Daniel Wysocki

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I am finishing up my Ph.D. studies in the Center for Computational Relativity and Gravitation at RIT. I work on data analysis and statistics for merging black holes and neutron stars detected with gravitational waves, as a member of the LIGO Scientific Collaboration.

My research mainly involves characterizing the properties of populations of merging black holes and neutron stars, e.g., the rate at which they merge 1, their distribution of masses and spins 1, the physical processes which led to their formation 2 3 4, and the nuclear equation of state for neutron stars 5. Most of my research utilizes a powerful, general purpose population inference engine I have developed, PopModels, which is freely available, and I encourage people interested in using it in their own research to reach out to me. I also have a number of significant publications as a member of the LIGO Scientific Collaboration, including the first detection of gravitational waves from a binary neutron star merger 6, constraints on the properties of that binary neutron star 7, the catalog of gravitational wave transients in LIGO and Virgo’s first two observing runs 8, and the first population analysis on said catalog 9.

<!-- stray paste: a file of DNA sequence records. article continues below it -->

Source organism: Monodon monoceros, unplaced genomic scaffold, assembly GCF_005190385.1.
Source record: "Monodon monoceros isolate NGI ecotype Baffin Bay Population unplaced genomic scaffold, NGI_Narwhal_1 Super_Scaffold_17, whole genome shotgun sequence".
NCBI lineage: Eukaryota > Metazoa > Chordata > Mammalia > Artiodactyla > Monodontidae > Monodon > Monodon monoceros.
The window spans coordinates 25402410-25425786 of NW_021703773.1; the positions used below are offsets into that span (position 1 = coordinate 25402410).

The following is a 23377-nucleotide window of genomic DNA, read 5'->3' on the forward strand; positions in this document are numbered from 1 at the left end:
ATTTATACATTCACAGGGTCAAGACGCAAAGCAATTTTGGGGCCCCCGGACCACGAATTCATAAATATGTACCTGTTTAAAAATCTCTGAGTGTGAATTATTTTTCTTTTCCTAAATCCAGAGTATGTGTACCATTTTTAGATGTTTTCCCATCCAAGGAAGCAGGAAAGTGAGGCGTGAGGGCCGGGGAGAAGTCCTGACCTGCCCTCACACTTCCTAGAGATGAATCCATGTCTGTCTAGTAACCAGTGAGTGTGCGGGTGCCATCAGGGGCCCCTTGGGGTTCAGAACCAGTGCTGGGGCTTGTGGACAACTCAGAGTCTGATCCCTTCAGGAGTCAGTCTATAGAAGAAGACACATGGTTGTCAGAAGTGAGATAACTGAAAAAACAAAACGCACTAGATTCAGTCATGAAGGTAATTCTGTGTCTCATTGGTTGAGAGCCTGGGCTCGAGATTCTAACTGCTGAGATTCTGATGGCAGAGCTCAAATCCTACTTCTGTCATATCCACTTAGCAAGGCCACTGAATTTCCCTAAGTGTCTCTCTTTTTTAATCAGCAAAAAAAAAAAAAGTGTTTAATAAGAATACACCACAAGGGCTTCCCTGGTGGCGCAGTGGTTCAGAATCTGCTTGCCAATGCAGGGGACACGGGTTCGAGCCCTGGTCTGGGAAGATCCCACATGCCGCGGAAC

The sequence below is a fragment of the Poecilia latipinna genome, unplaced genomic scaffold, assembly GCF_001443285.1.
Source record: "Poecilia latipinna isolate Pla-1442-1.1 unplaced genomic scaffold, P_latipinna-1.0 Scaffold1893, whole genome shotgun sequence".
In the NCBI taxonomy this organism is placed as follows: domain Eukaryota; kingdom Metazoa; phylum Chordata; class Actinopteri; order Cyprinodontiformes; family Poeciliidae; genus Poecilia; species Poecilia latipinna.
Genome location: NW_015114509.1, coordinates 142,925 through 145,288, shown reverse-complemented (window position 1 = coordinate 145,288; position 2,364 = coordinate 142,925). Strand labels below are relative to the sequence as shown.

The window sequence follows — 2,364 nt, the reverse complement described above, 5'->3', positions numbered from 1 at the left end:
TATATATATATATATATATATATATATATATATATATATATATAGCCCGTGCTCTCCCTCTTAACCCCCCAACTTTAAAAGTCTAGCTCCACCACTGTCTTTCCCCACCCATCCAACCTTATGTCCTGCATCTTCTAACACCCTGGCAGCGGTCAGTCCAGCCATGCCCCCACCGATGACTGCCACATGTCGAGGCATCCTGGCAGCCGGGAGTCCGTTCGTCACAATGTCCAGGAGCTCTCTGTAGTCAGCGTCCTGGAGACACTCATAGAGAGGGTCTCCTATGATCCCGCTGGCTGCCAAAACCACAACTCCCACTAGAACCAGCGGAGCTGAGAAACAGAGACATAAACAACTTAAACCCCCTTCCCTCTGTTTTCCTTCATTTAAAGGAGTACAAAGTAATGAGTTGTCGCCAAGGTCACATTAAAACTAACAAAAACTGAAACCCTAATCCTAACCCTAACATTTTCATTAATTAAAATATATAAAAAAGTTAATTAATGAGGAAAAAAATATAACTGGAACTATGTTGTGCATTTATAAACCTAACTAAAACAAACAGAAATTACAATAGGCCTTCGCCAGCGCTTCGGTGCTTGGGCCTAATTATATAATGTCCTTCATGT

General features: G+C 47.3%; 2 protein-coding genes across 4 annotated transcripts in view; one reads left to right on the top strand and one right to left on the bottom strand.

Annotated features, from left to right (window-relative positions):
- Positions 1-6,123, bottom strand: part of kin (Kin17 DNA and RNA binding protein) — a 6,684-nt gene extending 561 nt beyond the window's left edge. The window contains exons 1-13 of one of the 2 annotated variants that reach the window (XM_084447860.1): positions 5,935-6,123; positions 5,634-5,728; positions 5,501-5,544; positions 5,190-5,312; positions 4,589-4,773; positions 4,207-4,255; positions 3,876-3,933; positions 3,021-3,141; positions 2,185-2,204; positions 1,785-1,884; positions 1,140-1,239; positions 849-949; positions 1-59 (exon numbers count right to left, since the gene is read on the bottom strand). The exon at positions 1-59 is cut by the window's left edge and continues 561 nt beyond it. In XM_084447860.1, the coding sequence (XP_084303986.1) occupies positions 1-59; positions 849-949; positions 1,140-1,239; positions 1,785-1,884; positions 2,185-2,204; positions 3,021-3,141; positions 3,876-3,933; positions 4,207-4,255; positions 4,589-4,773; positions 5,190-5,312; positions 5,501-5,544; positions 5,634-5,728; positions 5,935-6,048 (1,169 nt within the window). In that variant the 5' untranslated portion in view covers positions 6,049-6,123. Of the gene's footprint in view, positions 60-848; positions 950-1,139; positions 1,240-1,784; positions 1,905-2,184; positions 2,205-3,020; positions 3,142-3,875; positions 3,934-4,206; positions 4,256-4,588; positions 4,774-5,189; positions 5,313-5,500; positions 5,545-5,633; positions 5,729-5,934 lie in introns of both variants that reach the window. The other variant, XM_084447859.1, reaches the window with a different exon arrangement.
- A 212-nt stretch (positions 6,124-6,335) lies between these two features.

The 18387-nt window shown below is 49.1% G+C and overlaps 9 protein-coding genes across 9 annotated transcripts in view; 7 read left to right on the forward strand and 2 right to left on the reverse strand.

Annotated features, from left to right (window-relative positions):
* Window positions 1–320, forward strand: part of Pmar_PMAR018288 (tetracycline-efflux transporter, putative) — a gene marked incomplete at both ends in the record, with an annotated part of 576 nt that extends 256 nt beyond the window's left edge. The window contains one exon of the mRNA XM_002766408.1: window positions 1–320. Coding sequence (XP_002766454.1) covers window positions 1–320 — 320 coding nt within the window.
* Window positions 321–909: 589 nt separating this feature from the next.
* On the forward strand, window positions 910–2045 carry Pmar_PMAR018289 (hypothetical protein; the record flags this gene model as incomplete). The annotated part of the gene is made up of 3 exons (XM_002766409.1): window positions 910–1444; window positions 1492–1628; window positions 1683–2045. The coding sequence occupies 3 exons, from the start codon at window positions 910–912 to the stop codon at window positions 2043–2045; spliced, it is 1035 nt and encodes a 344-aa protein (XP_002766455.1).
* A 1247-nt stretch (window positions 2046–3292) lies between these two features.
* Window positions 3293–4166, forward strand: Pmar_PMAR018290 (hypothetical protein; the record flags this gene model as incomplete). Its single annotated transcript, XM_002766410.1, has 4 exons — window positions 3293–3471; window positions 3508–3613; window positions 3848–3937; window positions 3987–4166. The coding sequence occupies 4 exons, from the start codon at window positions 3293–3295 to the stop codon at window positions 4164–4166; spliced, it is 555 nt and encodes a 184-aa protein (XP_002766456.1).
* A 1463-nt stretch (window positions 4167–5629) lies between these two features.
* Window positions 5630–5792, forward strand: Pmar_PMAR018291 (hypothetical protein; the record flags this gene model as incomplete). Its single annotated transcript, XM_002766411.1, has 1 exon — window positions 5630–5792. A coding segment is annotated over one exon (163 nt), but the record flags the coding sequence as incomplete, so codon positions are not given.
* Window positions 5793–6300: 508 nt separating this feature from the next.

Since Fall 2016, I have run an informal seminar/workshop series on campus for people interested in scientific computing, which brings together undergrads, grad students, postdocs, and faculty across many scientific and computational disciplines.

In the past I have interned at NASA’s Jet Propulsion Laboratory, during the summers of 2015 and 2016. There I worked in the Mission Sequencing Subsystems for the Cassini spacecraft, which was orbiting Saturn at the time. My task at NASA was to validate one of the simulations of Saturn’s heating of Cassini, which was being used to plan out future observations for the spacecraft.

I recieved my Bachelor’s degree in 2015 from the State University of New York at Oswego, with a dual major in physics and computer science, and a minor in Astronomy. I graduated with the Charles H. Jerred Memorial Award for Outstanding Astronomy Student, which was last awarded in 2010. During my time as an undergraduate, I worked with Dr. Shashi Kanbur variable star research, including light curve analysis 10, mapping the Magellanic Clouds 11, and the extragalactic distance ladder. Some notable projects I completed in my computer science coursework were a MiniJava compiler and an AI for music composition.